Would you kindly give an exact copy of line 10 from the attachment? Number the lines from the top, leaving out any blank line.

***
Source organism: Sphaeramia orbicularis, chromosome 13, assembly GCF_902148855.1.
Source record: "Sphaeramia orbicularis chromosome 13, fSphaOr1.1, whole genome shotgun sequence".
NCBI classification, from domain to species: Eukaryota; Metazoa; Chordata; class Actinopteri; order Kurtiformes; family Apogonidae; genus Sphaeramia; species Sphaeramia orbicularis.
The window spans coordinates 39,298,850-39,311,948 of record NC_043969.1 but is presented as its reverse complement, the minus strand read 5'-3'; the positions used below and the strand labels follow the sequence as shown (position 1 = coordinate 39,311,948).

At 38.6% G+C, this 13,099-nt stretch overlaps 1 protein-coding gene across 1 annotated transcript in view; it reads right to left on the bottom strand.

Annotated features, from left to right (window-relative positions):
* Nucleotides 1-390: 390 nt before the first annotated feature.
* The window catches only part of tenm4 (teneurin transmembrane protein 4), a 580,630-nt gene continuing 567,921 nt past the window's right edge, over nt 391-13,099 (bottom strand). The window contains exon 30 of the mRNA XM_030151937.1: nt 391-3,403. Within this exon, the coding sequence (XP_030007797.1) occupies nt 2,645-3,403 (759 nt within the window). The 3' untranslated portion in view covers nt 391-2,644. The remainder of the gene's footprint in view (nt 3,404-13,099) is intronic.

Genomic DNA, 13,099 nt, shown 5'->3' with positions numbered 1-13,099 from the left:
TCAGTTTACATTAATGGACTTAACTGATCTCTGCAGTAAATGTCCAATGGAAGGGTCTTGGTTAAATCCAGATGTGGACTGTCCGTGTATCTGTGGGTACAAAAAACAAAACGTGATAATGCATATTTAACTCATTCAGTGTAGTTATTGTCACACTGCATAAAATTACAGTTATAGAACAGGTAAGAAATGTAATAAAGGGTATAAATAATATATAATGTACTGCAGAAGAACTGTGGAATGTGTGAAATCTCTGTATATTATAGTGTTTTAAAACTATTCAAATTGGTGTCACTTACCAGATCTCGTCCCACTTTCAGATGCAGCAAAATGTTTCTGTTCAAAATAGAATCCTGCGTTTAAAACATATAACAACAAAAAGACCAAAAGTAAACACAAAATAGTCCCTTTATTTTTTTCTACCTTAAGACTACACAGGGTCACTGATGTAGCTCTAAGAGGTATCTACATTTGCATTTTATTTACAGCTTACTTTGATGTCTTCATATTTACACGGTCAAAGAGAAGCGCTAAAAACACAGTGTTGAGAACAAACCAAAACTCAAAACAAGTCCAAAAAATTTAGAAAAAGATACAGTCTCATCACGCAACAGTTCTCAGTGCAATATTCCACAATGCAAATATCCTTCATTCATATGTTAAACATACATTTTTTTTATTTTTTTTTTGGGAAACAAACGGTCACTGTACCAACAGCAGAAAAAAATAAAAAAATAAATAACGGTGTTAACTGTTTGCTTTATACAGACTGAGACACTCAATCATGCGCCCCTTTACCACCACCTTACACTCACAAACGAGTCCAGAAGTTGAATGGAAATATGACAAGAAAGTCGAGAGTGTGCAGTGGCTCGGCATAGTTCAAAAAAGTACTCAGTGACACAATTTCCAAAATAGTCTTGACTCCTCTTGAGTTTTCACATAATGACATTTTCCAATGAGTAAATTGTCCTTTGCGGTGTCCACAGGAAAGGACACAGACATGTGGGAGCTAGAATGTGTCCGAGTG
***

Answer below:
TCAGTTTACATTAATGGACTTAACTGATCTCTGCAGTAAATGTCCAATGGAAGGGTCTTGGTTAAATCCAGATGTGGACTGTCCGTGTATCTGTGGGTACAAAAAACAAAACGTGATAATGCATATTTAACTCATTCAGTGTAGTTATTGTCACACTGCATAAAATTACAGTTATAGAACAGGTAAGAAATGTAATAAAGGGTATAAATAATATATAATGTACTGCAGAAGAACTGTGGAATGTGTGAAATCTCTGTATATTATAGTGTTTTAAAACTATTCAAATTGGTGTCACTTACCAGATCTCGTCCCACTTTCAGATGCAGCAAAATGTTTCTGTTCAAAATAGAATCCTGCGTTTAAAACATATAACAACAAAAAGACCAAAAGTAAACACAAAATAGTCCCTTTATTTTTTTCTACCTTAAGACTACACAGGGTCACTGATGTAGCTCTAAGAGGTATCTACATTTGCATTTTATTTACAGCTTACTTTGATGTCTTCATATTTACACGGTCAAAGAGAAGCGCTAAAAACACAGTGTTGAGAACAAACCAAAACTCAAAACAAGTCCAAAAAATTTAGAAAAAGATACAGTCTCATCACGCAACAGTTCTCAGTGCAATATTCCACAATGCAAATATCCTTCATTCATATGTTAAACATACATTTTTTTTATTTTTTTTTTGGGAAACAAACGGTCACTGTACCAACAGCAGAAAAAAATAAAAAAATAAATAACGGTGTTAACTGTTTGCTTTATACAGACTGAGACACTCAATCATGCGCCCCTTTACCACCACCTTACACTCACAAACGAGTCCAGAAGTTGAATGGAAATATGACAAGAAAGTCGAGAGTGTGCAGTGGCTCGGCATAGTTCAAAAAAGTACTCAGTGACACAATTTCCAAAATAGTCTTGACTCCTCTTGAGTTTTCACATAATGACATTTTCCAATGAGTAAATTGTCCTTTGCGGTGTCCACAGGAAAGGACACAGACATGTGGGAGCTAGAATGTGTCCGAGTG